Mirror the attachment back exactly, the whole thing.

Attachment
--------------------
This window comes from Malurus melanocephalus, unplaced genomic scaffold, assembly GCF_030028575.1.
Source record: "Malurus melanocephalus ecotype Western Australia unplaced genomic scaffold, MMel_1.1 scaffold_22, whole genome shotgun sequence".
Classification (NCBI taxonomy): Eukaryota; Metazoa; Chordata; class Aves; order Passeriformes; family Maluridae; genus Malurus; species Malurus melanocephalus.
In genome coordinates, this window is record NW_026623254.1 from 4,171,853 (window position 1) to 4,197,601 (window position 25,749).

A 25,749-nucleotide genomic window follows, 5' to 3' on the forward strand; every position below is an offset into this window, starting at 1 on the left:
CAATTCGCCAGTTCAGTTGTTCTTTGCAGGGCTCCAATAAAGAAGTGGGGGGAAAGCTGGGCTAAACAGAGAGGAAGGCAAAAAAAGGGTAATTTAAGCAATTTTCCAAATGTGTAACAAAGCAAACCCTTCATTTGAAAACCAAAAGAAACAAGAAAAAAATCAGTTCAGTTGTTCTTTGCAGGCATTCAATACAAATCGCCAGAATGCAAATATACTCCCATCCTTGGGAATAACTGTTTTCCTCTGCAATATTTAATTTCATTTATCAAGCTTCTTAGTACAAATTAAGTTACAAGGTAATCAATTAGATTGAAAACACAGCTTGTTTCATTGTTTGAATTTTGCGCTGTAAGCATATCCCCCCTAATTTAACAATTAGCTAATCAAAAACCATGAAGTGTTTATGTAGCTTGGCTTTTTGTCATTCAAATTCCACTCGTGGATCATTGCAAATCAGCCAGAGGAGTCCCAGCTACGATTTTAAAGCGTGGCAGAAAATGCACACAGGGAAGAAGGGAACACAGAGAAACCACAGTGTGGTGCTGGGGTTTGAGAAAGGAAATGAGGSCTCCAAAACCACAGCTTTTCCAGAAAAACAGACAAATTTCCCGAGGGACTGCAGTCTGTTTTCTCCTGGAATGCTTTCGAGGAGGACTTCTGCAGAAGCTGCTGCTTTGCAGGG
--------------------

This window comes from Malurus melanocephalus, unplaced genomic scaffold, assembly GCF_030028575.1.
Source record: "Malurus melanocephalus ecotype Western Australia unplaced genomic scaffold, MMel_1.1 scaffold_22, whole genome shotgun sequence".
Classification (NCBI taxonomy): Eukaryota; Metazoa; Chordata; class Aves; order Passeriformes; family Maluridae; genus Malurus; species Malurus melanocephalus.
In genome coordinates, this window is record NW_026623254.1 from 4,171,853 (window position 1) to 4,197,601 (window position 25,749).

A 25,749-nucleotide genomic window follows, 5' to 3' on the forward strand; every position below is an offset into this window, starting at 1 on the left:
CAATTCGCCAGTTCAGTTGTTCTTTGCAGGGCTCCAATAAAGAAGTGGGGGGAAAGCTGGGCTAAACAGAGAGGAAGGCAAAAAAAGGGTAATTTAAGCAATTTTCCAAATGTGTAACAAAGCAAACCCTTCATTTGAAAACCAAAAGAAACAAGAAAAAAATCAGTTCAGTTGTTCTTTGCAGGCATTCAATACAAATCGCCAGAATGCAAATATACTCCCATCCTTGGGAATAACTGTTTTCCTCTGCAATATTTAATTTCATTTATCAAGCTTCTTAGTACAAATTAAGTTACAAGGTAATCAATTAGATTGAAAACACAGCTTGTTTCATTGTTTGAATTTTGCGCTGTAAGCATATCCCCCCTAATTTAACAATTAGCTAATCAAAAACCATGAAGTGTTTATGTAGCTTGGCTTTTTGTCATTCAAATTCCACTCGTGGATCATTGCAAATCAGCCAGAGGAGTCCCAGCTACGATTTTAAAGCGTGGCAGAAAATGCACACAGGGAAGAAGGGAACACAGAGAAACCACAGTGTGGTGCTGGGGTTTGAGAAAGGAAATGAGGSCTCCAAAACCACAGCTTTTCCAGAAAAACAGACAAATTTCCCGAGGGACTGCAGTCTGTTTTCTCCTGGAATGCTTTCGAGGAGGACTTCTGCAGAAGCTGCTGCTTTGCAGGG